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Selling Unsubsidized Solar Energy For Indian Industrial Customers Become Big Growth Market

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Unsubsidized Solar Market in India

While lower prices of ground mounted utility solar energy plant in India have made headlines for a long time, rooftop and distributed solar energy systems have not made much of an impact till now. However, with a growing ecosystem of suppliers and falling costs, rooftop solar energy prices are now starting to make a deep impact. It is possible to get long-term PPAs at INR 4.5-5/kWh these days by commercial and industrial customers from many large and strong companies such as Hero, Cleanmax, Renew etc.

rooftop india

This is a no-brainer decision as the prices supplied by Indian distribution utilities are generally between INR 7-12/kWh which means savings of as much as 50%. Given that many of these customers have a large energy cost component, this can significantly change the dynamics of their business by going solar. The key business hurdle that has prevented the growth of this market are power regulations which do not allow the easy transmission of power from solar energy sources.

Also, read Unsubsidized Solar Energy Starts To Capture Share In Europe

Many India states levy high transmission charges as well as cross-subsidy charges. Industrial and commercial customers have to pay a subsidy for residential customers receiving electricity at a lower price. This significantly inflates the price at which the power is delivered to customers. These charges can sometimes be as high as the generation cost making the economic proposition unviable. The other thing is the uncertainty as the states may suddenly raise these charges somewhere down the line which increases the risk.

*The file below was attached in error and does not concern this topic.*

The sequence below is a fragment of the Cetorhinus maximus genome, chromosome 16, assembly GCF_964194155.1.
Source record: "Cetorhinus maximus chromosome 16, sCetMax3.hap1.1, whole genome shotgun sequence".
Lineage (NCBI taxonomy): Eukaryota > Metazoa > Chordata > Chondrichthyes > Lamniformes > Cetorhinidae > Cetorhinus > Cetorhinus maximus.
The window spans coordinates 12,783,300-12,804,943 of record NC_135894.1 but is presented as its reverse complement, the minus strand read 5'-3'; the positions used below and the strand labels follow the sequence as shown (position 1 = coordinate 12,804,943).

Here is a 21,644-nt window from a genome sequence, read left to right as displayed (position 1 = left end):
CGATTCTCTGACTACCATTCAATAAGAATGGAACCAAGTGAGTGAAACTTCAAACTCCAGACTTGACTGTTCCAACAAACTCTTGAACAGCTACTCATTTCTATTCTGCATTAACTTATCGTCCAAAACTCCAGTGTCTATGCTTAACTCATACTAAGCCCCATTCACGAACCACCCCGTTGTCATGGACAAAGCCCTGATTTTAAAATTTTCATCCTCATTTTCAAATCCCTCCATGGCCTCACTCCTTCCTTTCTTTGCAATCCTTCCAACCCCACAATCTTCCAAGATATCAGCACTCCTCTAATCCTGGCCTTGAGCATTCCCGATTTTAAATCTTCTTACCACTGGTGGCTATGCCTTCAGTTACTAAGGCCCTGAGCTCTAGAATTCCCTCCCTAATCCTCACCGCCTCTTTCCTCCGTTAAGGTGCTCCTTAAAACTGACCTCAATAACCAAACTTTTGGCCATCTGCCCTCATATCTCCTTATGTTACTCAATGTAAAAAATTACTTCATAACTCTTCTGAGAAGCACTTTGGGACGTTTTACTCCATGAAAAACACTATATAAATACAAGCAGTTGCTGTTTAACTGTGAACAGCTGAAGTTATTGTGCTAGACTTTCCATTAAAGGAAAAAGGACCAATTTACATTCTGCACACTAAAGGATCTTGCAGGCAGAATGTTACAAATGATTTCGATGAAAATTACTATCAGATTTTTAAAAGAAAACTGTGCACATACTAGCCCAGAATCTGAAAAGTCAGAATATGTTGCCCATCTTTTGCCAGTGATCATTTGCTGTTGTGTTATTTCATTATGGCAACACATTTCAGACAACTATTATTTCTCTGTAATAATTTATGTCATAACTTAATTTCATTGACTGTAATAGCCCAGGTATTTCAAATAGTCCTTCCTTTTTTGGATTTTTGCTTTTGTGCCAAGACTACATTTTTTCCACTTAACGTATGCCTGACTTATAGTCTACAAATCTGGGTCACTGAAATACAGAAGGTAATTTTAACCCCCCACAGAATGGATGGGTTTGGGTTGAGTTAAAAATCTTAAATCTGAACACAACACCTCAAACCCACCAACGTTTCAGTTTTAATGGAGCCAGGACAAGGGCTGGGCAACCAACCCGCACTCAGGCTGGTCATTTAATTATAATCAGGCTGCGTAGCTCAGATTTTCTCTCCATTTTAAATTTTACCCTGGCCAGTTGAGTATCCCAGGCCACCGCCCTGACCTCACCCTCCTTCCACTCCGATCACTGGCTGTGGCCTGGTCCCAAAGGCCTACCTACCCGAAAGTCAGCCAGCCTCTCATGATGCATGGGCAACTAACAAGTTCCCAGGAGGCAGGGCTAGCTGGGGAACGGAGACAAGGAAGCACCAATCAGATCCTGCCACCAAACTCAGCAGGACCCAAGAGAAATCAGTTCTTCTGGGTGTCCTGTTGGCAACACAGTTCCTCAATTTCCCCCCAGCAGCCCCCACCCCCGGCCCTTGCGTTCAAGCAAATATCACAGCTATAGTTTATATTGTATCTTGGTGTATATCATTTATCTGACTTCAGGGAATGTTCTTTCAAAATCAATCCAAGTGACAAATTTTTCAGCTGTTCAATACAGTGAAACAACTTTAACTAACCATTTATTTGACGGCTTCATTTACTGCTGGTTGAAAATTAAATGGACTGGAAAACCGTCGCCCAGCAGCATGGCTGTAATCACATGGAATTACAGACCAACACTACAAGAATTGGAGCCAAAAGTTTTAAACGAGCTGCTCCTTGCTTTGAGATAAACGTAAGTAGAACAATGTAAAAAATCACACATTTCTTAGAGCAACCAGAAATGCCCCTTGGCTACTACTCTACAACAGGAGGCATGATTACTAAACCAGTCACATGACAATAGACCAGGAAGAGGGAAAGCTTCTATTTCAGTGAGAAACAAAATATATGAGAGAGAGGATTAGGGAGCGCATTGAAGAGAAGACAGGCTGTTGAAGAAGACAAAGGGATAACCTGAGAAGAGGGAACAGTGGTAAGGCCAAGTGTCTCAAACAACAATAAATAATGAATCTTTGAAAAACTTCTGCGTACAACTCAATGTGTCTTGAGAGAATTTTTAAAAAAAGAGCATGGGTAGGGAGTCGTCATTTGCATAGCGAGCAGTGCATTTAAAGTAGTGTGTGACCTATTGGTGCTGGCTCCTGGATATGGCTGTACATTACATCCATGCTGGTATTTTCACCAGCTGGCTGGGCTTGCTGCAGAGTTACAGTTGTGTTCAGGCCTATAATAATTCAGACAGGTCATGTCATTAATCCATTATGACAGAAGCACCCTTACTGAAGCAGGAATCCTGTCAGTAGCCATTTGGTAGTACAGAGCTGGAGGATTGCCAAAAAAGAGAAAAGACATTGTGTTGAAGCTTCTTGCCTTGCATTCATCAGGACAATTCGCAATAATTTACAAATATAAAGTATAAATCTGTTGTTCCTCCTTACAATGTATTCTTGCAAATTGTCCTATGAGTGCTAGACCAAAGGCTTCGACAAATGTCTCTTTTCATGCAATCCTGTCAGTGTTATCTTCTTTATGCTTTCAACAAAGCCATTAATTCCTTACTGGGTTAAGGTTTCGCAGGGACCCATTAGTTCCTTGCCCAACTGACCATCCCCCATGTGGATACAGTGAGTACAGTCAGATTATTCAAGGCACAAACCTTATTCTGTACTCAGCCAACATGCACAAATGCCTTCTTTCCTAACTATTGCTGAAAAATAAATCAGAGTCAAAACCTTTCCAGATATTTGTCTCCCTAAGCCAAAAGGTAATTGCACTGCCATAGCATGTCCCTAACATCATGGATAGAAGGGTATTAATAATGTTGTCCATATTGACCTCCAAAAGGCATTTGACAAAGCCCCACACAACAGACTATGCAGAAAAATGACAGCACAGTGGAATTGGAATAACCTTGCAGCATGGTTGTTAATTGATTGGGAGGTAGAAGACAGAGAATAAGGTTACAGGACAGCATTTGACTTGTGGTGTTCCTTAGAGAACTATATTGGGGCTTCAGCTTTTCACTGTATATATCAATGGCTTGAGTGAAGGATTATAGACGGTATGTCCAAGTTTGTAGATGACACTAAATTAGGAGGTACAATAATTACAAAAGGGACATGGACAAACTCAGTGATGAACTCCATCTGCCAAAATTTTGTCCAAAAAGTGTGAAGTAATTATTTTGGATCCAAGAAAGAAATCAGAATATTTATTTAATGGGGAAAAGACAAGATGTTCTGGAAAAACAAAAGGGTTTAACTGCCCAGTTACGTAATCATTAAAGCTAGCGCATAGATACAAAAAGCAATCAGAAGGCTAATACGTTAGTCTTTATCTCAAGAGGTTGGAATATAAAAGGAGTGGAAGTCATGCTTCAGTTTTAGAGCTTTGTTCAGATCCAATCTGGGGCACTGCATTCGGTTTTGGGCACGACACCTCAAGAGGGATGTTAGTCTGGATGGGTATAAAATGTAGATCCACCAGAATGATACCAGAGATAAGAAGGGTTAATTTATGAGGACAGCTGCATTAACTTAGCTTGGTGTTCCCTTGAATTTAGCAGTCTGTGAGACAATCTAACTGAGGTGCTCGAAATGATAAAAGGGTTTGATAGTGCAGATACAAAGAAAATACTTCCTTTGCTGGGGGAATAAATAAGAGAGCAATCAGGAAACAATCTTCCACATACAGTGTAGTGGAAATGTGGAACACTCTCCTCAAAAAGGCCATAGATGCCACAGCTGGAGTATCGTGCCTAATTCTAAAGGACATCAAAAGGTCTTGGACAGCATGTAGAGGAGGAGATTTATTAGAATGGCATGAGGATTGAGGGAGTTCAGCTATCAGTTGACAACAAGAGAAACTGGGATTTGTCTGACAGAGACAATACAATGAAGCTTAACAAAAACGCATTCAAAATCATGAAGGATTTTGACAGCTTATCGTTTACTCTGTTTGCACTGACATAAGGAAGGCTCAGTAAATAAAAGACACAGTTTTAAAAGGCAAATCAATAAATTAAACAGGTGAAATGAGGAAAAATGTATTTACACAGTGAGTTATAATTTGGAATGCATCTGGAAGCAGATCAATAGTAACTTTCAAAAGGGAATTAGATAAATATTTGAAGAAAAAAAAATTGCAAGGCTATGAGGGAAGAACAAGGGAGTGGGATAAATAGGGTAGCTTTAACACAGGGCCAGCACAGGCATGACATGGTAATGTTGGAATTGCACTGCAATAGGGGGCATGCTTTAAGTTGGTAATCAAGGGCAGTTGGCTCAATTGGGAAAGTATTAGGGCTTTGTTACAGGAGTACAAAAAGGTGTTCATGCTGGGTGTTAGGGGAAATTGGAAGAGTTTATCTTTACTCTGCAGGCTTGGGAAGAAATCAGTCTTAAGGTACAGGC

However, in places where the government has exempted solar energy from these charges, the business case is irresistible. Karnataka which is one of India’s large industrial states situated in the southern part of India is seeing a massive boom of solar suppliers, building capacities to sell power to commercial and industrial customers in the state. The government has allowed zero charges on movement of solar electricity till March 2018 for the next 10 years. This has led to a frenzied building of capacities by players who are looking to beat the deadline. The economic case is compelling and many large industrial and commercial customers in the state have signed contracts with suppliers. It is being said that almost 500-600 MW of solar capacity will be built in the state in this segment alone. This is over and above the state and central government schemes which allocate capacities through the reverse bidding route for large plants.


Sneha Shah

I am Sneha, the Editor-in-chief for the Blog. We would be glad to receive suggestions, inputs & comments on GWI from you guys to keep it going! You can contact me for consultancy/trade inquires by writing an email to

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